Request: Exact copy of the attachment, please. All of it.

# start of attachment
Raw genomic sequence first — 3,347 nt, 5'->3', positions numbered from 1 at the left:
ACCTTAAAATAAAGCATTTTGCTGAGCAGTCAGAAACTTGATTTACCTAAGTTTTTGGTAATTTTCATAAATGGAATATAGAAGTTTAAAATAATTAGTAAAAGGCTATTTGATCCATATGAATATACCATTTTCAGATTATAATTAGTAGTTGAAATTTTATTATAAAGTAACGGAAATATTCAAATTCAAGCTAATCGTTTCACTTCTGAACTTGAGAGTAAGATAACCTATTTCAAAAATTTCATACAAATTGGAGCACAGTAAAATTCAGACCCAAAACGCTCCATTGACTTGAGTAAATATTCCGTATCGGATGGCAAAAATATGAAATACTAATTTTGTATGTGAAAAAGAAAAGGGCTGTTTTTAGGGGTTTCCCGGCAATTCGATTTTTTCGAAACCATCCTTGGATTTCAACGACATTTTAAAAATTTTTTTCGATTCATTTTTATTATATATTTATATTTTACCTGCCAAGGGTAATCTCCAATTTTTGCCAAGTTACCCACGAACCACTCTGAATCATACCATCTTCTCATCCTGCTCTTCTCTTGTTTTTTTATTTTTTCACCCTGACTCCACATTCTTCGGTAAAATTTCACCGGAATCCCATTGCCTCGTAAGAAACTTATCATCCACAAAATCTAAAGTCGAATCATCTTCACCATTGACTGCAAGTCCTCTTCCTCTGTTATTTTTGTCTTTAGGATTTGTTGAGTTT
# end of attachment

Raw genomic sequence first — 3,347 nt, 5'->3', positions numbered from 1 at the left:
ACCTTAAAATAAAGCATTTTGCTGAGCAGTCAGAAACTTGATTTACCTAAGTTTTTGGTAATTTTCATAAATGGAATATAGAAGTTTAAAATAATTAGTAAAAGGCTATTTGATCCATATGAATATACCATTTTCAGATTATAATTAGTAGTTGAAATTTTATTATAAAGTAACGGAAATATTCAAATTCAAGCTAATCGTTTCACTTCTGAACTTGAGAGTAAGATAACCTATTTCAAAAATTTCATACAAATTGGAGCACAGTAAAATTCAGACCCAAAACGCTCCATTGACTTGAGTAAATATTCCGTATCGGATGGCAAAAATATGAAATACTAATTTTGTATGTGAAAAAGAAAAGGGCTGTTTTTAGGGGTTTCCCGGCAATTCGATTTTTTCGAAACCATCCTTGGATTTCAACGACATTTTAAAAATTTTTTTCGATTCATTTTTATTATATATTTATATTTTACCTGCCAAGGGTAATCTCCAATTTTTGCCAAGTTACCCACGAACCACTCTGAATCATACCATCTTCTCATCCTGCTCTTCTCTTGTTTTTTTATTTTTTCACCCTGACTCCACATTCTTCGGTAAAATTTCACCGGAATCCCATTGCCTCGTAAGAAACTTATCATCCACAAAATCTAAAGTCGAATCATCTTCACCATTGACTGCAAGTCCTCTTCCTCTGTTATTTTTGTCTTTAGGATTTGTTGAGTTT